Review: Power, patriarchy, and private lives examined in “The Last Wife”

Kate Hennig's hit 2015 Stratford play makes its Quebec premiere at the Centaur

The cast of “The Last Wife” (L to R): Antoine Yared, Anne-Marie Saheb, Alessandro Gabrielli, Diana Donnelly, Robert Persichini, and Mikaela Davies (Photo: Andrée Lanthier)

Six weddings. Two beheadings. Two divorces. One maternal death. And then, the one who survived it all.

Catherine Parr is The Last Wife of King Henry VIII, whose compelling and convoluted relationship is the crux of playwright Kate Hennig’s inaugural drama – a 2015 Stratford Festival hit now making its Quebec premiere at the Centaur Theatre in a lustrous, polished production helmed by Artistic and Executive Director Eda Holmes.

The tumults of the 16th century are here transposed to the 21st in a contemporized re-imagining of the extraordinary life and death of the late Queen of England (played by Diana Donnelly). The story is dramatized but rooted in history, chronicling Parr’s negotiated marriage arrangement with Henry VIII (Robert Persichini); her amorous liaisons with Thomas Seymour (Antoine Yared); and her dogged investment in the education of her adoptive children Mary (Anne-Marie Saheb), Elizabeth (Mikaela Davies), and Edward (Alessandro Gabrielli.)

Dynamic tensions from games of strategy and constant oneupmanship in the bedroom, dining room, and war room propel the narrative – one made all the more gripping by the high stakes circumstances. Mistakes are costly, but Catherine proves a formidable female contender of both beauty and brains in this cutthroat boy’s club.

(Photo: Andrée Lanthier)

Modern dress and vernacular place the remote realities of 500 years earlier into the present (the piece is unapologetic about its anachronisms) to provide vital commentary on patriarchy, sexual politics, and women’s rights. Hennig’s accessible text, however, is most compelling in humanizing its regal subjects, giving a curious glimpse of family life inside labyrinthine castle walls. Rendered as complex, flawed beings, we come to visualize the iconic historical characters in their intimacies – fearful, petulant, and loving as they are all-powerful.

Montreal native Diana Donnelly captures the astuteness, pragmatism, and resilience of Catherine Parr in the constant threat of execution. She is indeed a match to Robert Persichini’s Henry, who here presents a balancing soft, subservient side to the licentious monarch in his latter years of physical decline. We believe their bond – even if transactional – and the power struggles embedded in their effervescent battle of wits.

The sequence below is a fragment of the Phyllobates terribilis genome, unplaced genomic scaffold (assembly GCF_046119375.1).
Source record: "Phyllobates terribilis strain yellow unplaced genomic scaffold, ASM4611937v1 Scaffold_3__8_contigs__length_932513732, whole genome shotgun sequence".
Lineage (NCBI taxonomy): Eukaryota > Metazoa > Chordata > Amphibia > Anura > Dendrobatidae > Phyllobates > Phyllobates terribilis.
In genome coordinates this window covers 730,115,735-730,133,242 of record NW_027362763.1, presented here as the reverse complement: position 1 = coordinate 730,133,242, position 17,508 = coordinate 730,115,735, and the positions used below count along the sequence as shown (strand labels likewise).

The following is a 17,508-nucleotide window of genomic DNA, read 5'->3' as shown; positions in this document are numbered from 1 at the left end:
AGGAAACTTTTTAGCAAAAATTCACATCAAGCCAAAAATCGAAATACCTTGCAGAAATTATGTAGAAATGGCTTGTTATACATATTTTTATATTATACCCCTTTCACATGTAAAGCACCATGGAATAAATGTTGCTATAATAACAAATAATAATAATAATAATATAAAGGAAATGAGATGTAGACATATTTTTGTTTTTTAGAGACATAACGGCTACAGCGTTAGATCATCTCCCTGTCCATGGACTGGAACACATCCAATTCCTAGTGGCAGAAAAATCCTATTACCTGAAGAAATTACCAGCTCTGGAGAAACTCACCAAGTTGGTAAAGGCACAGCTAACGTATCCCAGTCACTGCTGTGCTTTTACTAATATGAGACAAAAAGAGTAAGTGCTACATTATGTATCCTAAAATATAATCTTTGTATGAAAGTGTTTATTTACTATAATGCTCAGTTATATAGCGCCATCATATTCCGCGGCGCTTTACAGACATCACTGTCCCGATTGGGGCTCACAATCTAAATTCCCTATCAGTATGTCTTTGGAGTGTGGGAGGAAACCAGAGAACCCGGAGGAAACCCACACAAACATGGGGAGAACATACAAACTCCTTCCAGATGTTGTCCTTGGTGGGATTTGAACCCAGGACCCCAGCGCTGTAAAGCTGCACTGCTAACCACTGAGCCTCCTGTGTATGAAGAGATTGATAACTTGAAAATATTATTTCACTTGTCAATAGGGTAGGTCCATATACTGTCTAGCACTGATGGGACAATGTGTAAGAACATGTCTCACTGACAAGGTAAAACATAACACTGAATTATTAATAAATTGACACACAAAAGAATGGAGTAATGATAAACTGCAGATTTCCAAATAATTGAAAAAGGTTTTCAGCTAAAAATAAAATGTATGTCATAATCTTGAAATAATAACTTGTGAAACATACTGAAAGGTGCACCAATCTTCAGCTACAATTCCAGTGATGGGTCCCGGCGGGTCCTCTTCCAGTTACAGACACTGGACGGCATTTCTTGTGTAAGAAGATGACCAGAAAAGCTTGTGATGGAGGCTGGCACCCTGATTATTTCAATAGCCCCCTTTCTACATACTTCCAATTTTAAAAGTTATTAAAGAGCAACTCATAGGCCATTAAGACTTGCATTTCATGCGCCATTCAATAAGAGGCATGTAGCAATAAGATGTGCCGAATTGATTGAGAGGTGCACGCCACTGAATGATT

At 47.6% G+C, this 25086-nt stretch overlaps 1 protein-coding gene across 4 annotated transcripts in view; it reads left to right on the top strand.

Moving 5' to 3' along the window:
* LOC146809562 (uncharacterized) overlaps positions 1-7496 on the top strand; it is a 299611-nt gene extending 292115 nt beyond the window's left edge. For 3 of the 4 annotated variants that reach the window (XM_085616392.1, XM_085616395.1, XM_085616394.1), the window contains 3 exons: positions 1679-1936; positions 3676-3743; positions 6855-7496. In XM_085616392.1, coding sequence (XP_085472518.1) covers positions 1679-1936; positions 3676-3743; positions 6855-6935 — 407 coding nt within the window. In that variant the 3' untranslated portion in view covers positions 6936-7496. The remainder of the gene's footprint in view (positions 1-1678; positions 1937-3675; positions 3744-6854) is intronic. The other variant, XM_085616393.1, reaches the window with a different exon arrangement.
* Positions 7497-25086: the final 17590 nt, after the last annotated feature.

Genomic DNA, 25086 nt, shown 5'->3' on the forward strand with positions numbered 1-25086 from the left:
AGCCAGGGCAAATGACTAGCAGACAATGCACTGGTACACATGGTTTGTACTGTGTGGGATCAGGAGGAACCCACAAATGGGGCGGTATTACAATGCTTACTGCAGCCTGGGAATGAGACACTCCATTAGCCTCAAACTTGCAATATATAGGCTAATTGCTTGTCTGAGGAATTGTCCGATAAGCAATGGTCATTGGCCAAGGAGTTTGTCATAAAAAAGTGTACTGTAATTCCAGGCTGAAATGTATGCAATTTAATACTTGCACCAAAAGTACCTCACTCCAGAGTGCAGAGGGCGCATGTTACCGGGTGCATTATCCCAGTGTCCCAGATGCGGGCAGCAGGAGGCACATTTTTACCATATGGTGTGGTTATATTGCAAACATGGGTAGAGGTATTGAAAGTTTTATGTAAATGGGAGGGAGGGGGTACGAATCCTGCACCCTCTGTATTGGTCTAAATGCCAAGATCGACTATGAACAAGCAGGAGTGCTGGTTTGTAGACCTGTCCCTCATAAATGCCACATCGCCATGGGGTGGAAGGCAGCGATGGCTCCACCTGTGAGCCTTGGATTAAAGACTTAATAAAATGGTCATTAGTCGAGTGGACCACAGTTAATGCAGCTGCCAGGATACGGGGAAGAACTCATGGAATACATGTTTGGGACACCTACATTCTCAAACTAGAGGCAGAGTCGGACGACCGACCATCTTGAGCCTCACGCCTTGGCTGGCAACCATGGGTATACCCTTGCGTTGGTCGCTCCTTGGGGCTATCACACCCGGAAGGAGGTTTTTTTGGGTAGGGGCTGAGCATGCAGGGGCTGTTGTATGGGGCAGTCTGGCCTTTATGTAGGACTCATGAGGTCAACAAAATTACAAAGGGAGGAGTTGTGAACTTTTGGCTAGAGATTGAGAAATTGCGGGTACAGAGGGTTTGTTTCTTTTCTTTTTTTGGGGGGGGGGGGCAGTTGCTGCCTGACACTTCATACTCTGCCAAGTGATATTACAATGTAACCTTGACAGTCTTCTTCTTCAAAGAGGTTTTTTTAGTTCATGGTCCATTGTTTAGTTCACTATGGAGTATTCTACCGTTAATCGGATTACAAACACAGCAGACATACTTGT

Antoine Yared as Seymour is charming in his affairs with Parr – although the character appears to primarily function as a plot device. Alessandro Gabrielli as a young Edward VI is a delightful, mercurial presence throughout, fully holding his own against his seniors. (The two men’s “horseplay” scene is rather discomfiting, but potent in foreshadowing Seymour’s controversial relations with the dowager queen’s step-daughter, Elizabeth I). Mikaela Davies and Anne-Marie Saheb as royal half-sisters Bess and Mary, respectively, are uniformly charismatic – even if polar opposites in temperament. Fiery, funny, and altogether fierce, they play the political pawns who ultimately ascend to sovereignty in Catherine’s restoration of their line of succession to the throne.

(Photo: Andrée Lanthier)

With the artistry of director Holmes, the ensemble lift Hennig’s seductive script from page to stage, but it is Michael Gianfrancesco’s palatial set and costumes and Andrea Lundy’s exquisite lighting that fully make for a sensorially engaging production. Music Composers Anna Atkinson and Alexander MacSween are also to be noted for their contributions, which are most prominent during the manifold scene transitions. Swivelling panels and shimmering metallic surfaces evoke the grandiosity of nobility, the duplicity of being, the fragility of mortality, and the turning of tables against existing male power structures – all, perhaps, whilst mirroring our own political and personal struggles. The simple but mesmeric (and purposeful) design elements of this show are standalone spectacles in their own regards.

The contrast of the sophisticated visual aesthetic with the surprisingly colloquial language is a bit jarring for our liking, however, and the feminist agenda can border on the dogmatic at times, but Catherine Parr stands regardless as an inspiring protagonist in her devoted bid for equality. Of a political timeliness, social relevance, and sterling standard, The Last Wife is a fascinating look at the private lives of public beings – perhaps not so unrelatable after all in their fundamental needs and desires. A humorous, witty piece well worth its weight in gold.

Centaur Theatre presents “The Last Wife”
Performances: February 12th to March 3rd
Venue: 453 St. François-Xavier, Montreal, QC, H2Y 2T1
Admission: CAD $30 – $55 (Student/Senior/Under 30 discounts)
Box Office: (514) 288-3161

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